Rapaport Magazine

An Auspicious Start

Sotheby’s Hong Kong auction beat its own record price for sapphires twice in one sale.

By Mary Kavanagh
8.41-carat internally flawless fancy vivid purple-pink diamond ring sold for $17,768,041. Photo courtesy Sotheby’s.
Sotheby’s set two new world auction records at the Hong Kong Magnificent Jewels and Jadeite autumn sale on October 7 — one for the highest price for a fancy vivid purple-pink diamond and the other for the highest price per carat for a sapphire. “We are always optimistic,” said Quek Chin Yeow, Sotheby’s deputy chairman and head of the jewelry department, Asia, when asked if the auction house had expected the pink to achieve a new world record. “All the collectors and dealers we showed the pink diamond to said it was one of the most beautiful stones they had ever seen.”
   The stunning 8.41-carat pear-shaped internally flawless fancy vivid purple-pink diamond and white diamond ring was mounted by Sotheby’s Diamonds. It sold to a private Asian telephone bidder for $17,768,041,* or $2,112,728 per carat, above the high estimate of $15,500,000. The previous world auction record price and record price per carat for a fancy vivid pink diamond were set by a 5-carat stone sold in Hong Kong in November 2009 for $10,776,660, or $2,155,332 per carat.
   The October auction achieved the third-highest total ever for the sale of jewelry in Asia, bringing in $75,275,870. The 339-lot sale was sold 69 percent by lot and 67.2 percent by value. This compares to Sotheby’s Hong Kong sale in April 2014, which brought in a total of $106,615,865, and in October 2013, which achieved $95,473,557. “We were pleased with the results, especially in view of the world economy,” Quek said. “It is a good opening to the auction season.”

New Records for Kashmir Sapphire
   Sotheby’s was also thrilled to achieve consecutive per-carat price records for Kashmir sapphire, according to a company statement. First to break the record was a 12-carat step-cut Cartier Kashmir sapphire, emerald and diamond ring that sold for $2,324,742, or $193,975 per carat, only to have the new record smashed in the course of the evening by The Imperial Kashmir, a 17.6-carat step-cut unheated Kashmir sapphire and diamond ring that sold for $4,056,701, or $236,404 per carat.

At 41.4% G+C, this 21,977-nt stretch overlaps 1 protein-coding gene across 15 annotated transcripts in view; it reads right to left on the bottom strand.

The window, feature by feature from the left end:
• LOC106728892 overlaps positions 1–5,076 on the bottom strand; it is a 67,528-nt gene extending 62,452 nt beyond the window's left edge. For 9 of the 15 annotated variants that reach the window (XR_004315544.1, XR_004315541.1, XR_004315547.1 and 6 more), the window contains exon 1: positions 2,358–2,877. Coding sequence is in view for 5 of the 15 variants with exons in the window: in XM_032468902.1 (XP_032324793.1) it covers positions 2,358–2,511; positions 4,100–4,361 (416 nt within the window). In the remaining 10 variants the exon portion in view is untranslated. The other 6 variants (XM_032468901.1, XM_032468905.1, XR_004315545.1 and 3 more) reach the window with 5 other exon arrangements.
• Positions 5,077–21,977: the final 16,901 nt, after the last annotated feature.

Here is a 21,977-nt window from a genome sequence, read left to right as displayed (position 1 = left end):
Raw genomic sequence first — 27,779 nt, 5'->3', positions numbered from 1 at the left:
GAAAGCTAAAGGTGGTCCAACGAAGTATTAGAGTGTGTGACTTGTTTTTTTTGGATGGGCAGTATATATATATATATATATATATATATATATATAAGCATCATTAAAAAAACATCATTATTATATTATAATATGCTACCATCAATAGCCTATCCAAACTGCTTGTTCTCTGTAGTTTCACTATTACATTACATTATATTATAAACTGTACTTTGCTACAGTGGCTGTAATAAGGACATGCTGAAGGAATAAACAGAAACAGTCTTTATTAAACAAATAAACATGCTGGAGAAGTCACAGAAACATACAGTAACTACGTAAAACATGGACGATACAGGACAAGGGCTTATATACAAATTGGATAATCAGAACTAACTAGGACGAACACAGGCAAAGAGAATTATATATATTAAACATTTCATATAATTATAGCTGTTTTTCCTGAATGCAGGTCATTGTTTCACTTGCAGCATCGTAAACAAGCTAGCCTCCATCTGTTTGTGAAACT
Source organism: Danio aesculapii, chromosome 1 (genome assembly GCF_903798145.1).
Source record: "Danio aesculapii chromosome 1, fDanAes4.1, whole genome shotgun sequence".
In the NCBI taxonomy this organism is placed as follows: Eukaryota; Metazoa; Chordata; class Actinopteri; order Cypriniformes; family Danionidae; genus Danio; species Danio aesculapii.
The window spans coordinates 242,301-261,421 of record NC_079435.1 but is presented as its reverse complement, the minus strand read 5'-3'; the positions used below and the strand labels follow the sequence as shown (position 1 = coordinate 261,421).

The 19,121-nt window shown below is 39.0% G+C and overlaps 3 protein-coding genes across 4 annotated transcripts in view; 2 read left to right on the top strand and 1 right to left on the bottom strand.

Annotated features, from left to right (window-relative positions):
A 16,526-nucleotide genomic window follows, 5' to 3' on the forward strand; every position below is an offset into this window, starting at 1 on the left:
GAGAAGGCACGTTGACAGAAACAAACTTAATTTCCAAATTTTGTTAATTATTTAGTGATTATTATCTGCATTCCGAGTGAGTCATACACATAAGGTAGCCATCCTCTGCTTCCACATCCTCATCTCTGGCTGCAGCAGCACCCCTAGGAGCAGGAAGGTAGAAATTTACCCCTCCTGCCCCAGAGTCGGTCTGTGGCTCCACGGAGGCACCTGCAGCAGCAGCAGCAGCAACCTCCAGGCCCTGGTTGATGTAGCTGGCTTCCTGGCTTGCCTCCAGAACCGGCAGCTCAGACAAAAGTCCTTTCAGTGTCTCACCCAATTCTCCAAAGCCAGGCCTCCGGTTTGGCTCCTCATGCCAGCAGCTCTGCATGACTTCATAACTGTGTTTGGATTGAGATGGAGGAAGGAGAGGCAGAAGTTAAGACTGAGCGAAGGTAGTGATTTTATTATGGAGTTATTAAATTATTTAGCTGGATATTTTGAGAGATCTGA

Both rings attracted a lot of interest from both trade and private buyers and were keenly contested. The previous per-carat record for a Kashmir sapphire — $5,093,000, or $180,731 per carat — was set at Sotheby’s New York in April 2014 for a 28.18-carat stone and “even though we thought we had a good shot at breaking it,” Quek said, “to have two broken consecutively on the same evening is quite satisfying.”

Fancies and Colors
   Colored gemstones and fancy diamonds dominated the top lots, with only one white diamond in the mix. “It was a conscious decision not to take many white diamonds this season,” Quek said. “But the ones we took did very well, such as the Harry Winston ring. It was the only white diamond in the top ten and it achieved well above the estimate.” The ring was a 25.40-carat emerald-cut diamond flanked by two tapered baguette diamonds that sold to an anonymous buyer for $2,015,464, well above its high presale estimate of $1,550,000.
   The second top lot of the evening was a magnificent 3.32-carat emerald-cut internally flawless fancy vivid blue diamond and diamond ring. It sold to a private Asian buyer for $5,355,670, significantly above the high estimate of $4,300,000. A rare 35.72-carat step-cut Colombian emerald and diamond ring from the famed Muzo mine was the third top lot, selling for $4,345,361.
   Another sale highlight, in fifth place among the top ten lots, was a pair of ruby earrings from the Mogok mine in Burma. The rubies, which originated from the private collection of Mary, Duchess of Roxburghe, weighing 6.80 carats and 6.70 carats, respectively, were each set within a border of ten cushion-shaped diamonds weighing 8 carats in total. The earrings were bought by a private Asian collector for $2,974,227.
   As expected in Hong Kong, jadeite items were also popular, with two featuring in the top ten. An exceptional multicolored jadeite Guan Yin ornament — a Buddhist goddess of mercy and compassion believed to bring luck and peace — sold for $1,860,825, more than double the low presale estimate of $750,000. And a jadeite and diamond necklace from a private collection sold for $2,324,742.
   The beautiful diamond and pearl Ballerina Butterfly brooch, co-designed by designer Cindy Chow and actress Sarah Jessica Parker to benefit the New York City Ballet, sold for $1,212,036, considerably above its high presale estimate.

Fewer In-Room Bidders
   The auction was not as well attended as others in recent years, but the lack of in-room participants did not seem to affect demand for the top lots. “We were a bit surprised that the room was not busier,” said Quek. “But it did not impact the bidding because at this level, the buyers often want to remain anonymous.” He added that many of the bidders had previously viewed the items in which they were interested at the previews so being present at the auction was not a necessity. There was a good mix of trade and private buyers, yet nine of the top ten lots were bought by Asian private buyers. According to Quek, there were many instances where members of the trade who were actively bidding lost out to private buyers.
   Colors — pinks, blues, greens and reds — in both diamonds and gemstones continued their run of popularity witnessed at other recent auctions. The results confirmed the growing trend for high prices in the two categories that “we have seen over the past two seasons for colored diamonds and colored stones,” Quek said of the autumn sales.
   * All prices include buyer’s premium.

Article from the Rapaport Magazine - November 2014. To subscribe click here.

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